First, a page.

Take away the Hollywood, glamour, and awards, and say you have two employees--we'll call them Will and Chris. Chris makes a tasteless joke about Will's wife, and Will slaps Chris. What do you do?

I asked HR managers in my Evil HR Lady group what they would do. Let their answers help guide you through similar sticky situations in your business should something like this arise. 

Take immediate action.

If Will hadn't stopped at one slap or Chris had fought back, you would absolutely need to get security, or the police involved to separate the pair. A suspension of both while you investigate would be a good immediate action.

Should you allow Will to remain at the event, or should he be escorted out? While the conflict between Will and Chris did not escalate, you need to immediately separate. Will should, at a minimum, have been removed from the room.

But, permanent action, like termination or a formal write-up? HR managers remind you to investigate.

Investigate before taking serious action.

You may ask, what is there to investigate? The camera caught it live. We all saw it!

Sometimes managers and HR fall into this trap--the last act is all that we see, and we make a judgment based on that and that alone. But there is always more to the story.

Some questions you would want to find the answers to:

  • Do Will and Chris have a history of conflict?
  • Chris's joke was part of a presentation. Did he tell that joke in rehearsal? Were the producers OK with it? Or did he go off script?
  • Has there been previous violence between the two parties?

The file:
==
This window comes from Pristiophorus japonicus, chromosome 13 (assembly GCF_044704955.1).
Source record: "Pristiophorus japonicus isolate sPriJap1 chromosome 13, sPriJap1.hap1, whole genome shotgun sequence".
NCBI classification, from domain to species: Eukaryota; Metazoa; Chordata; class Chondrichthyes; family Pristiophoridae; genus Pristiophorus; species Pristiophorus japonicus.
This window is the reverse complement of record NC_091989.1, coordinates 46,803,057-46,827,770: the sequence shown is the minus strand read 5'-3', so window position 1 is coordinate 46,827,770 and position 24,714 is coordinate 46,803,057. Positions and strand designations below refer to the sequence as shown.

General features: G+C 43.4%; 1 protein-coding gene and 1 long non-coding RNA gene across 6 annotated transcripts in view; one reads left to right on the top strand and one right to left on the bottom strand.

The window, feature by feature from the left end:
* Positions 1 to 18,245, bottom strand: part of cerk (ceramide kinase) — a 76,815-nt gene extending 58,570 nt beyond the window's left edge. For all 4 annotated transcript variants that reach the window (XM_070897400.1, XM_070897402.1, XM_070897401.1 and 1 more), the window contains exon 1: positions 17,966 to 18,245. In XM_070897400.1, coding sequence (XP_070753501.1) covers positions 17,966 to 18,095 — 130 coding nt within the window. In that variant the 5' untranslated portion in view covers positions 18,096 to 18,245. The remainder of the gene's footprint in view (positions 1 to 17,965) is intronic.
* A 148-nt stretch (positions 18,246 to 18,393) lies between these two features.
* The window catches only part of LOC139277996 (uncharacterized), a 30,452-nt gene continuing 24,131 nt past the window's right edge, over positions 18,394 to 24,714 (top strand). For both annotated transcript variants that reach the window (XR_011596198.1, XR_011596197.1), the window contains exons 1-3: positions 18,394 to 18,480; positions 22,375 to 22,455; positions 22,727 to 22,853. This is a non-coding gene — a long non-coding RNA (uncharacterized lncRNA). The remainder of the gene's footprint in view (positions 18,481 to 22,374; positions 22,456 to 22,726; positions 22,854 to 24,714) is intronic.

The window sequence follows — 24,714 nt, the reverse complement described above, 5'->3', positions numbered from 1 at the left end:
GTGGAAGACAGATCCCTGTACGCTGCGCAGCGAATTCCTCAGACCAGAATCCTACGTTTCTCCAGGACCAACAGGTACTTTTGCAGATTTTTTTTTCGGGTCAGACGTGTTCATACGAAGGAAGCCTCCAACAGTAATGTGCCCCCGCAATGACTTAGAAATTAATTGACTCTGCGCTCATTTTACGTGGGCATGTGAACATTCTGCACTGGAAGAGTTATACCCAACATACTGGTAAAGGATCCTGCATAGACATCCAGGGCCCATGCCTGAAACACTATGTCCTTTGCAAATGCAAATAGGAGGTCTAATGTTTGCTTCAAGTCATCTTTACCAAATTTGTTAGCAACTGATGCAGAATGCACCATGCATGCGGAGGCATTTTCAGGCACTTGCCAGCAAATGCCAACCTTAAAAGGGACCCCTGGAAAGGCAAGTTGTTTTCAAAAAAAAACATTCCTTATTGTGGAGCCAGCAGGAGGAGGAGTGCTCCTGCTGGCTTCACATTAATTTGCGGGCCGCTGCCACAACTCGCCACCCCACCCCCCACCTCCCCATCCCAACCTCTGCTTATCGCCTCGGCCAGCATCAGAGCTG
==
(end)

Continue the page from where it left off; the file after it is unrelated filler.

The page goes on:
• Did Chris know about Jada's medical condition, or was he joking about her hairstyle?

Even if you feel that, regardless of history, you should fire Will for violence (and that's legitimate and the majority of Evil HR Lady members supported terminating Will), how you handle Chris will depend on the results of this termination.

For example, if management cleared his joke, you'd need to discipline them the same as you would him. It's either all who authorized it or no one.

Was this a work event?

This makes a difference, and opinions differ on whether this would be considered a work obligation. One person wrote, "I would consider the award show a work event as Will is present for a movie he was paid to do." 

She makes an excellent point--going to award shows is part of being a movie star. It may be in Will's contract. Chris was clearly at work--telling jokes, which is what they pay him for. But not everyone felt that way. Another HR person suggested that this wasn't a work event but similar to a professional conference. The difference? An experienced HR manager and one of the group moderators wrote, "I had to fire Will because he [slapped] him at a work event. But if he [slapped] him on his own time ... That's none of my business."

If you have two employees involved in conflict with each other, where it takes place does make a difference.

Keep rules in mind.

Are your employees unionized? This can make a difference in how you react. You will need to follow your union contract and terminate or discipline per the contract. As one HR person wrote, this can be difficult. She said, "It takes too long to fire anyone in my organization, so things will just be awkward for the next two to four years."

She's not alone. Union or not, are your processes so convoluted that you cannot act quickly? Are there too many layers of appeal? If so, keep in mind that while you may be doing this to be "nice" to one employee, it can be challenging for others.

Overall verdict

Fire Will and counsel Chris: This is what most people agreed. Violence is never acceptable in the workplace, even if Chris provoked Will. But Chris doesn't get off free. His joke was cruel and inappropriate. Yes, it was his job to make fun of the stars, but making fun of someone's disability is not funny.

Hopefully, you won't have to deal with this type of behavior in your workplace, but there's a good chance such conflicts will come up. Be prepared.